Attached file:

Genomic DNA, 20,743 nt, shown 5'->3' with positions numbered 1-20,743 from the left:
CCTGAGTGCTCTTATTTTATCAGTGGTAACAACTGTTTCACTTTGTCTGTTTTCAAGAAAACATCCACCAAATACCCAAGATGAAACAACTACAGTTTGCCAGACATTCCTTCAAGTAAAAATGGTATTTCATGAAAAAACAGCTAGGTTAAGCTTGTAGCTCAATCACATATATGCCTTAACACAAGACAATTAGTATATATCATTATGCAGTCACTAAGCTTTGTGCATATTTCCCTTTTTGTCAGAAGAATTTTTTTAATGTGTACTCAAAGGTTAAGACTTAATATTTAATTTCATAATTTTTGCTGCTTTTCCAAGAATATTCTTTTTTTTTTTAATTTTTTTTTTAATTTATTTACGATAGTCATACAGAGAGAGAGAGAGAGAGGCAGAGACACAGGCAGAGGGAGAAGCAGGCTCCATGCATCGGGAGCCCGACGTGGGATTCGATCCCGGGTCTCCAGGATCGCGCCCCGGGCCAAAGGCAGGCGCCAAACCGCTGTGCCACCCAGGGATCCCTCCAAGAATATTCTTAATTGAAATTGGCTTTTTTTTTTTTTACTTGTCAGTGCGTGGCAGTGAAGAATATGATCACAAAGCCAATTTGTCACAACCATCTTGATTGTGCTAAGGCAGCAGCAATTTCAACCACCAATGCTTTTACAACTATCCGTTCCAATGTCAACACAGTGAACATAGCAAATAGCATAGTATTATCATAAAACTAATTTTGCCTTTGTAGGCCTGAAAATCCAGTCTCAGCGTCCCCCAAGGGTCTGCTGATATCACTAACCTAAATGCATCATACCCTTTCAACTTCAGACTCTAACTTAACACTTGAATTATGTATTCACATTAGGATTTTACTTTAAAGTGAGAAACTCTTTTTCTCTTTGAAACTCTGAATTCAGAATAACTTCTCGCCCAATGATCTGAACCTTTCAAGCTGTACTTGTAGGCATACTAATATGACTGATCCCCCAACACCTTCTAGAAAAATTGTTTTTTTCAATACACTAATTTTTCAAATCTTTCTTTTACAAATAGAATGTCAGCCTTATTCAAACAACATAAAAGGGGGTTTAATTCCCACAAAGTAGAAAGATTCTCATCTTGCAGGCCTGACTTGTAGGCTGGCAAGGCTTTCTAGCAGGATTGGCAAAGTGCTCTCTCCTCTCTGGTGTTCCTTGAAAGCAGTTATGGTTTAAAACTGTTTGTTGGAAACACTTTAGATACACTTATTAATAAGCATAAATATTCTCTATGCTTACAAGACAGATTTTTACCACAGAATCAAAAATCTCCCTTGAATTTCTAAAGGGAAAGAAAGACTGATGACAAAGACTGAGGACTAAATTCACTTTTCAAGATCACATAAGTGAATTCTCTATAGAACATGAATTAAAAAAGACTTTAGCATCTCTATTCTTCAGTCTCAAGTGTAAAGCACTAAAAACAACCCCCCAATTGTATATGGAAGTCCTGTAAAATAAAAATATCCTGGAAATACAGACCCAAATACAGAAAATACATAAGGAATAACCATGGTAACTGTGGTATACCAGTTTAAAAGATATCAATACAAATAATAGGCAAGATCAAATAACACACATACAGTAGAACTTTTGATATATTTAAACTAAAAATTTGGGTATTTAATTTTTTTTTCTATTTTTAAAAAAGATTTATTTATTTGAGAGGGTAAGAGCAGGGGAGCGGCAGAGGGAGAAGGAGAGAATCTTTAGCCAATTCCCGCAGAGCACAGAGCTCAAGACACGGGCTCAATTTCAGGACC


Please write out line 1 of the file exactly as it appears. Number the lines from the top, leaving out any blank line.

Genomic DNA, 20,743 nt, shown 5'->3' with positions numbered 1-20,743 from the left: